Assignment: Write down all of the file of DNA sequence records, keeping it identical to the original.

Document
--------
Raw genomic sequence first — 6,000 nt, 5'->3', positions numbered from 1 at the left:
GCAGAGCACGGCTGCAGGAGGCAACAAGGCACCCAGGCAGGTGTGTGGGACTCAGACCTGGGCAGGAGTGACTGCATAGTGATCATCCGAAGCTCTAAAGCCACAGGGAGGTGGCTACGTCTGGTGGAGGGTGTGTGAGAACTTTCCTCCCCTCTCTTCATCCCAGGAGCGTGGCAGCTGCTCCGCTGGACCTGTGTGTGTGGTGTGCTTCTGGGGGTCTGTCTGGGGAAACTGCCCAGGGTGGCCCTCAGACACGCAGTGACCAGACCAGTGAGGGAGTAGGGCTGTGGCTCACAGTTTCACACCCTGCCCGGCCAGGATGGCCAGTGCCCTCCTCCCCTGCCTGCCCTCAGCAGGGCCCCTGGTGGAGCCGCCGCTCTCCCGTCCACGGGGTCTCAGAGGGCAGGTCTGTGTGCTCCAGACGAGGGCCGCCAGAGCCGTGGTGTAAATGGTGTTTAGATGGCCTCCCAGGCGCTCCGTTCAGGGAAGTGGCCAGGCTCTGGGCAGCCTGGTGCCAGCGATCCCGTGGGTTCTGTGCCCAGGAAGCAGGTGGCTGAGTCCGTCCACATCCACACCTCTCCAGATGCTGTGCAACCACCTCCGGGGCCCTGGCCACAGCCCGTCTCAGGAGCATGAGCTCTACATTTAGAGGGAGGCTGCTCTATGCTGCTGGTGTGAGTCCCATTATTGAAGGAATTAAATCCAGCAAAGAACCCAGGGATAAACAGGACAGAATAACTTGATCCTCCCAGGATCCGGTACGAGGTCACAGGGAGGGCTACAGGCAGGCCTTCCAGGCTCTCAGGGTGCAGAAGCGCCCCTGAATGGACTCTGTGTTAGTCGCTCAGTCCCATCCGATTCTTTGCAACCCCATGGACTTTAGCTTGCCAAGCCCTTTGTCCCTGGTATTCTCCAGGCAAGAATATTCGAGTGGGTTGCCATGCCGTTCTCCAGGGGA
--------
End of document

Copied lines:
Raw genomic sequence first — 6,000 nt, 5'->3', positions numbered from 1 at the left:
GCAGAGCACGGCTGCAGGAGGCAACAAGGCACCCAGGCAGGTGTGTGGGACTCAGACCTGGGCAGGAGTGACTGCATAGTGATCATCCGAAGCTCTAAAGCCACAGGGAGGTGGCTACGTCTGGTGGAGGGTGTGTGAGAACTTTCCTCCCCTCTCTTCATCCCAGGAGCGTGGCAGCTGCTCCGCTGGACCTGTGTGTGTGGTGTGCTTCTGGGGGTCTGTCTGGGGAAACTGCCCAGGGTGGCCCTCAGACACGCAGTGACCAGACCAGTGAGGGAGTAGGGCTGTGGCTCACAGTTTCACACCCTGCCCGGCCAGGATGGCCAGTGCCCTCCTCCCCTGCCTGCCCTCAGCAGGGCCCCTGGTGGAGCCGCCGCTCTCCCGTCCACGGGGTCTCAGAGGGCAGGTCTGTGTGCTCCAGACGAGGGCCGCCAGAGCCGTGGTGTAAATGGTGTTTAGATGGCCTCCCAGGCGCTCCGTTCAGGGAAGTGGCCAGGCTCTGGGCAGCCTGGTGCCAGCGATCCCGTGGGTTCTGTGCCCAGGAAGCAGGTGGCTGAGTCCGTCCACATCCACACCTCTCCAGATGCTGTGCAACCACCTCCGGGGCCCTGGCCACAGCCCGTCTCAGGAGCATGAGCTCTACATTTAGAGGGAGGCTGCTCTATGCTGCTGGTGTGAGTCCCATTATTGAAGGAATTAAATCCAGCAAAGAACCCAGGGATAAACAGGACAGAATAACTTGATCCTCCCAGGATCCGGTACGAGGTCACAGGGAGGGCTACAGGCAGGCCTTCCAGGCTCTCAGGGTGCAGAAGCGCCCCTGAATGGACTCTGTGTTAGTCGCTCAGTCCCATCCGATTCTTTGCAACCCCATGGACTTTAGCTTGCCAAGCCCTTTGTCCCTGGTATTCTCCAGGCAAGAATATTCGAGTGGGTTGCCATGCCGTTCTCCAGGGGA